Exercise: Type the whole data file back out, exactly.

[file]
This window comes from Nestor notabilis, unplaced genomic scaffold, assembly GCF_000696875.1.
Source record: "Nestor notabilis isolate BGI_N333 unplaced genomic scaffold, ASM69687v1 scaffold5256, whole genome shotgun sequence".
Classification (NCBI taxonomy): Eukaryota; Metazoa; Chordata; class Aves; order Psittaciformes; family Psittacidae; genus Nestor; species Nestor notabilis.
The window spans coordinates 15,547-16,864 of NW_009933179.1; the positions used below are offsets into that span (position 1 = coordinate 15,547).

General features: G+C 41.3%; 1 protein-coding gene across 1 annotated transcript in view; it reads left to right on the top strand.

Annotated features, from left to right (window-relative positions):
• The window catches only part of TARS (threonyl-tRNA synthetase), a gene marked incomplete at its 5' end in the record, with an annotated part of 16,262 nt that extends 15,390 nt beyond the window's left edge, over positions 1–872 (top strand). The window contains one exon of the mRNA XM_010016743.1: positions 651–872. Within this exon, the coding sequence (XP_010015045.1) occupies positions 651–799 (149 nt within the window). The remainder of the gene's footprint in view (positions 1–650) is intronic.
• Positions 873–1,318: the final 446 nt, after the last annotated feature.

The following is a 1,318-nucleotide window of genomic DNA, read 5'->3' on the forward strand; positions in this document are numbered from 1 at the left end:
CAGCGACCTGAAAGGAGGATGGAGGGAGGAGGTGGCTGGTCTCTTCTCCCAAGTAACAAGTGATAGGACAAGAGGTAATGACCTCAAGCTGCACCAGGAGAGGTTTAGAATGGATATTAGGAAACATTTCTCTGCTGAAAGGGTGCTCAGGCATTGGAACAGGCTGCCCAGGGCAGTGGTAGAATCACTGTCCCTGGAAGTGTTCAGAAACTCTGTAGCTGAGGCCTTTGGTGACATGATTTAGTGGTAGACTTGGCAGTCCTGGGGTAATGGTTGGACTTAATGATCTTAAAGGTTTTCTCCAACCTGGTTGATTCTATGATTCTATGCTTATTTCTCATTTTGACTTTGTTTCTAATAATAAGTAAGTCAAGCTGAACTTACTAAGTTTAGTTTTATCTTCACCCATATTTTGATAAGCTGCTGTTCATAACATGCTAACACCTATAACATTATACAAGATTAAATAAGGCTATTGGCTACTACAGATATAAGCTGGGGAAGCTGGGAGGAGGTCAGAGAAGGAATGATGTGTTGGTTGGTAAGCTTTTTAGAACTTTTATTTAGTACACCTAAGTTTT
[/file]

This window comes from Nestor notabilis, unplaced genomic scaffold, assembly GCF_000696875.1.
Source record: "Nestor notabilis isolate BGI_N333 unplaced genomic scaffold, ASM69687v1 scaffold5256, whole genome shotgun sequence".
Classification (NCBI taxonomy): Eukaryota; Metazoa; Chordata; class Aves; order Psittaciformes; family Psittacidae; genus Nestor; species Nestor notabilis.
The window spans coordinates 15,547-16,864 of NW_009933179.1; the positions used below are offsets into that span (position 1 = coordinate 15,547).

General features: G+C 41.3%; 1 protein-coding gene across 1 annotated transcript in view; it reads left to right on the top strand.

Annotated features, from left to right (window-relative positions):
• The window catches only part of TARS (threonyl-tRNA synthetase), a gene marked incomplete at its 5' end in the record, with an annotated part of 16,262 nt that extends 15,390 nt beyond the window's left edge, over positions 1–872 (top strand). The window contains one exon of the mRNA XM_010016743.1: positions 651–872. Within this exon, the coding sequence (XP_010015045.1) occupies positions 651–799 (149 nt within the window). The remainder of the gene's footprint in view (positions 1–650) is intronic.
• Positions 873–1,318: the final 446 nt, after the last annotated feature.

The following is a 1,318-nucleotide window of genomic DNA, read 5'->3' on the forward strand; positions in this document are numbered from 1 at the left end:
CAGCGACCTGAAAGGAGGATGGAGGGAGGAGGTGGCTGGTCTCTTCTCCCAAGTAACAAGTGATAGGACAAGAGGTAATGACCTCAAGCTGCACCAGGAGAGGTTTAGAATGGATATTAGGAAACATTTCTCTGCTGAAAGGGTGCTCAGGCATTGGAACAGGCTGCCCAGGGCAGTGGTAGAATCACTGTCCCTGGAAGTGTTCAGAAACTCTGTAGCTGAGGCCTTTGGTGACATGATTTAGTGGTAGACTTGGCAGTCCTGGGGTAATGGTTGGACTTAATGATCTTAAAGGTTTTCTCCAACCTGGTTGATTCTATGATTCTATGCTTATTTCTCATTTTGACTTTGTTTCTAATAATAAGTAAGTCAAGCTGAACTTACTAAGTTTAGTTTTATCTTCACCCATATTTTGATAAGCTGCTGTTCATAACATGCTAACACCTATAACATTATACAAGATTAAATAAGGCTATTGGCTACTACAGATATAAGCTGGGGAAGCTGGGAGGAGGTCAGAGAAGGAATGATGTGTTGGTTGGTAAGCTTTTTAGAACTTTTATTTAGTACACCTAAGTTTT